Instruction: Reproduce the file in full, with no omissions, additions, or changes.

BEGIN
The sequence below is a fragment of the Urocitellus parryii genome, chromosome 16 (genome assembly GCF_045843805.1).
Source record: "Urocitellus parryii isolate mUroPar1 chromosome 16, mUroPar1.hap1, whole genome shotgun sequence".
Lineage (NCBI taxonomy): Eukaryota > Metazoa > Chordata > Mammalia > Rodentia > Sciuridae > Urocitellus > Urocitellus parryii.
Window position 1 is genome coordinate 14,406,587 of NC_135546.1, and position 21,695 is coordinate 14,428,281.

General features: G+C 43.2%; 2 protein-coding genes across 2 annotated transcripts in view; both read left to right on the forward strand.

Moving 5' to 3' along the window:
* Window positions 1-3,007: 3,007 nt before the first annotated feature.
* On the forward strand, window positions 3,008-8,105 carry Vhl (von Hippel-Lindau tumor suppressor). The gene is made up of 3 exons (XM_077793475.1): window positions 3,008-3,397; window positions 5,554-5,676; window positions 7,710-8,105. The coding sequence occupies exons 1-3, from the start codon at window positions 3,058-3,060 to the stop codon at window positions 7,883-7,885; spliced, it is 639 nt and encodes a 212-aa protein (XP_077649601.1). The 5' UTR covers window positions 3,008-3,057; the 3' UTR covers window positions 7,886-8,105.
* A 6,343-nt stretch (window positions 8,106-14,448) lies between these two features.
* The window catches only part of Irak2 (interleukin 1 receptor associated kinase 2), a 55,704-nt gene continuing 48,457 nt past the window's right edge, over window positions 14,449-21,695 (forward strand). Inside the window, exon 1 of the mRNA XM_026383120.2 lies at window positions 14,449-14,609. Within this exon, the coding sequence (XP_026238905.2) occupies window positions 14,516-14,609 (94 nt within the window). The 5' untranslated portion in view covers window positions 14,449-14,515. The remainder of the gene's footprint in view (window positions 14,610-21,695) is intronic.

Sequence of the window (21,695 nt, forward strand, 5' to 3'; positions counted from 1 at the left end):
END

The sequence below is a fragment of the Urocitellus parryii genome, chromosome 16 (genome assembly GCF_045843805.1).
Source record: "Urocitellus parryii isolate mUroPar1 chromosome 16, mUroPar1.hap1, whole genome shotgun sequence".
Lineage (NCBI taxonomy): Eukaryota > Metazoa > Chordata > Mammalia > Rodentia > Sciuridae > Urocitellus > Urocitellus parryii.
Window position 1 is genome coordinate 14,406,587 of NC_135546.1, and position 21,695 is coordinate 14,428,281.

General features: G+C 43.2%; 2 protein-coding genes across 2 annotated transcripts in view; both read left to right on the forward strand.

Moving 5' to 3' along the window:
* Window positions 1-3,007: 3,007 nt before the first annotated feature.
* On the forward strand, window positions 3,008-8,105 carry Vhl (von Hippel-Lindau tumor suppressor). The gene is made up of 3 exons (XM_077793475.1): window positions 3,008-3,397; window positions 5,554-5,676; window positions 7,710-8,105. The coding sequence occupies exons 1-3, from the start codon at window positions 3,058-3,060 to the stop codon at window positions 7,883-7,885; spliced, it is 639 nt and encodes a 212-aa protein (XP_077649601.1). The 5' UTR covers window positions 3,008-3,057; the 3' UTR covers window positions 7,886-8,105.
* A 6,343-nt stretch (window positions 8,106-14,448) lies between these two features.
* The window catches only part of Irak2 (interleukin 1 receptor associated kinase 2), a 55,704-nt gene continuing 48,457 nt past the window's right edge, over window positions 14,449-21,695 (forward strand). Inside the window, exon 1 of the mRNA XM_026383120.2 lies at window positions 14,449-14,609. Within this exon, the coding sequence (XP_026238905.2) occupies window positions 14,516-14,609 (94 nt within the window). The 5' untranslated portion in view covers window positions 14,449-14,515. The remainder of the gene's footprint in view (window positions 14,610-21,695) is intronic.

Sequence of the window (21,695 nt, forward strand, 5' to 3'; positions counted from 1 at the left end):